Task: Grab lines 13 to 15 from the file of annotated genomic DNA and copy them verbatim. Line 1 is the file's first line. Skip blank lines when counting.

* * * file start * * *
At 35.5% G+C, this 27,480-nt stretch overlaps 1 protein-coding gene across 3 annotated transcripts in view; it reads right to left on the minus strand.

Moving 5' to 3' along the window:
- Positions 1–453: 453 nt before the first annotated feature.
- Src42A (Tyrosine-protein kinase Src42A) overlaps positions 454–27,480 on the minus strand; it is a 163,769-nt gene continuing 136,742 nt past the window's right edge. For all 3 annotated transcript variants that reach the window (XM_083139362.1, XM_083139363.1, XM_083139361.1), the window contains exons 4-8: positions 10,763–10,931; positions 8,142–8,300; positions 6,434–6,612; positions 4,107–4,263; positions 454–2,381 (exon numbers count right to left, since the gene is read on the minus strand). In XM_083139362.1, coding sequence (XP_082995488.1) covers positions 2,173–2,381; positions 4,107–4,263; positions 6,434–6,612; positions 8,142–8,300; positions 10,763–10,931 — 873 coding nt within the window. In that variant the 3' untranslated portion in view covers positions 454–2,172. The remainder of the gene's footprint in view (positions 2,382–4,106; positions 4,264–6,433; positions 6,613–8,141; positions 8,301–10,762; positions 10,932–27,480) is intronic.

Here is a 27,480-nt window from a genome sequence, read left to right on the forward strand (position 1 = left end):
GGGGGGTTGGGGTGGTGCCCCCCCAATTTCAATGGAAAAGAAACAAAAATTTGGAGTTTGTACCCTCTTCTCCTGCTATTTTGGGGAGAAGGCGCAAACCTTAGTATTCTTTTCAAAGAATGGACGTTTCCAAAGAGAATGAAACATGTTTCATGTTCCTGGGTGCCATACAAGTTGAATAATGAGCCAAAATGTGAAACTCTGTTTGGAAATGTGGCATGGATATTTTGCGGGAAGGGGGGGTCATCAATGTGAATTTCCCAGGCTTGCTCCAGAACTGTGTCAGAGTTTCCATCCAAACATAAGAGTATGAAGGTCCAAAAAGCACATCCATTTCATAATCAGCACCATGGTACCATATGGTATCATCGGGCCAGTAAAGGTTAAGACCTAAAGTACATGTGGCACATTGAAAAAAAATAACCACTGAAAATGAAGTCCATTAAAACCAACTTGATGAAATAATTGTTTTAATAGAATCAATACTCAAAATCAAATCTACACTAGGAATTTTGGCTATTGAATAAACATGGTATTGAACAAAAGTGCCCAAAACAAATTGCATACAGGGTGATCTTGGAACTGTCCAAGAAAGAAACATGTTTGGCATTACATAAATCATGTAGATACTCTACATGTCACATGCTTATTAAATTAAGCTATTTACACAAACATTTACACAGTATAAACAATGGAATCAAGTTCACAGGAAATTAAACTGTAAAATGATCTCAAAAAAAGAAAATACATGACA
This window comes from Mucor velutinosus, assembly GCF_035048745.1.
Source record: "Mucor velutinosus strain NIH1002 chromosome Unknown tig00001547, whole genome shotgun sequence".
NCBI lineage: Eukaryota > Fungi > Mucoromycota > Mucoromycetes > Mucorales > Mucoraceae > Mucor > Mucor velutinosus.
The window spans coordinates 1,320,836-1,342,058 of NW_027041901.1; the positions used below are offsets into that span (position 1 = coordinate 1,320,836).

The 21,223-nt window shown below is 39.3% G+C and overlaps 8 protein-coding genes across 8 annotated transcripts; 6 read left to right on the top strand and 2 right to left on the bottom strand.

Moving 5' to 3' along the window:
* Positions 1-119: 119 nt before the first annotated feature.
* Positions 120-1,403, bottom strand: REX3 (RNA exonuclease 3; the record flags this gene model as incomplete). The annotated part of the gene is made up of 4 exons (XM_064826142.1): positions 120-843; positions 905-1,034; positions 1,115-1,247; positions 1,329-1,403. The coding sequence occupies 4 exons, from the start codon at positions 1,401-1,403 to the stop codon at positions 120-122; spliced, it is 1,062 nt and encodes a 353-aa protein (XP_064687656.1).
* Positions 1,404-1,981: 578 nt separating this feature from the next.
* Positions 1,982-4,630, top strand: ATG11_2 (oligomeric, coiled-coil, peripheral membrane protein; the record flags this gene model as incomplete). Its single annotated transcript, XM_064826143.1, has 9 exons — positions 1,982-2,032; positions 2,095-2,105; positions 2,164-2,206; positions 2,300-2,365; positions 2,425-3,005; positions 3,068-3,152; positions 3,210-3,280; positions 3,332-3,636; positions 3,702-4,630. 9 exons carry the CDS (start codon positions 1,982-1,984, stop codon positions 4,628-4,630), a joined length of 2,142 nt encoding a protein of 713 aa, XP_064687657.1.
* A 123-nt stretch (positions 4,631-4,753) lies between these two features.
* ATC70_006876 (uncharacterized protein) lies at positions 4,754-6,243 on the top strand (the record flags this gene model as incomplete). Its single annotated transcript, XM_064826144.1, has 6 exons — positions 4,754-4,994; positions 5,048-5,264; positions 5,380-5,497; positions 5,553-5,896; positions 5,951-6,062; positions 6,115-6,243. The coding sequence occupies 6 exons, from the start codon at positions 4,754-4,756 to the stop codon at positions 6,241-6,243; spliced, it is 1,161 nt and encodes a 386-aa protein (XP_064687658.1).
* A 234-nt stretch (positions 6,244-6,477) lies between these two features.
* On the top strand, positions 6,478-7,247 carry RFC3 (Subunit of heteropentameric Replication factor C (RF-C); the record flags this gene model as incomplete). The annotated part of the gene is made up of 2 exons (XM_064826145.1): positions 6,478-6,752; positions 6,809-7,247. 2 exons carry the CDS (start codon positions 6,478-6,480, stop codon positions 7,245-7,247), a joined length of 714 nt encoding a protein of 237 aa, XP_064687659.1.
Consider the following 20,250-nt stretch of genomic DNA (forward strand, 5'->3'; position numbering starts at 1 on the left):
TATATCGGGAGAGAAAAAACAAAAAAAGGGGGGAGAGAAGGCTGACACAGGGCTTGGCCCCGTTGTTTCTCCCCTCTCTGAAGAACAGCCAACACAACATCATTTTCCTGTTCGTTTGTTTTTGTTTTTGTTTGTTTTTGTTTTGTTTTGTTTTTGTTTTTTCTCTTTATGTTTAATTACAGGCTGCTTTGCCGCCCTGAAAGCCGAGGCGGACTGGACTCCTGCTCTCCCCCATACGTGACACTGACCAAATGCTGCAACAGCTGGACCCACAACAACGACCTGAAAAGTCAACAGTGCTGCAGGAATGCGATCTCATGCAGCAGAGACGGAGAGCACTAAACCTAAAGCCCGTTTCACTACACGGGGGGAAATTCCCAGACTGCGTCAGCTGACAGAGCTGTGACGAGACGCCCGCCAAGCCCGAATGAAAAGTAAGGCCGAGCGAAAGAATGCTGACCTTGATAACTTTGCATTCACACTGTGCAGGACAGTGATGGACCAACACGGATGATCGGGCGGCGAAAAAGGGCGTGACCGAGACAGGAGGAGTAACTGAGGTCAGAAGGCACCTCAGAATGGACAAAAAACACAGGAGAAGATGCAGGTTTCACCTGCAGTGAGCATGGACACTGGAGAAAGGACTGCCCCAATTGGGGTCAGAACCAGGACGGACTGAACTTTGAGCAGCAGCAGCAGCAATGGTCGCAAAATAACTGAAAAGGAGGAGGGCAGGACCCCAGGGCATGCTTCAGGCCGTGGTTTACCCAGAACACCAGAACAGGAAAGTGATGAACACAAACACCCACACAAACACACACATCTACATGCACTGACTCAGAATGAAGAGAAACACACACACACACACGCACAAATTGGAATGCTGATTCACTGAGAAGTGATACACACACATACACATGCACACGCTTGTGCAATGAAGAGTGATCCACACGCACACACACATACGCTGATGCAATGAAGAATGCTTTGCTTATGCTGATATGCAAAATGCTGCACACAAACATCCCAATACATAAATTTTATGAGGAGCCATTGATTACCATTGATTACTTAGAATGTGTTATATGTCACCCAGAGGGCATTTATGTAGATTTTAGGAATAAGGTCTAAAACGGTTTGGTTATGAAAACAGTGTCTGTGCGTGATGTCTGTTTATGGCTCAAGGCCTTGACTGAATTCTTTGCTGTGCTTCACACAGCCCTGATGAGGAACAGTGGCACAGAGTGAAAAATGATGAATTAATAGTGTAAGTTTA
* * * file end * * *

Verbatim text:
* Positions 1-119: 119 nt before the first annotated feature.
* Positions 120-1,403, bottom strand: REX3 (RNA exonuclease 3; the record flags this gene model as incomplete). The annotated part of the gene is made up of 4 exons (XM_064826142.1): positions 120-843; positions 905-1,034; positions 1,115-1,247; positions 1,329-1,403. The coding sequence occupies 4 exons, from the start codon at positions 1,401-1,403 to the stop codon at positions 120-122; spliced, it is 1,062 nt and encodes a 353-aa protein (XP_064687656.1).
* Positions 1,404-1,981: 578 nt separating this feature from the next.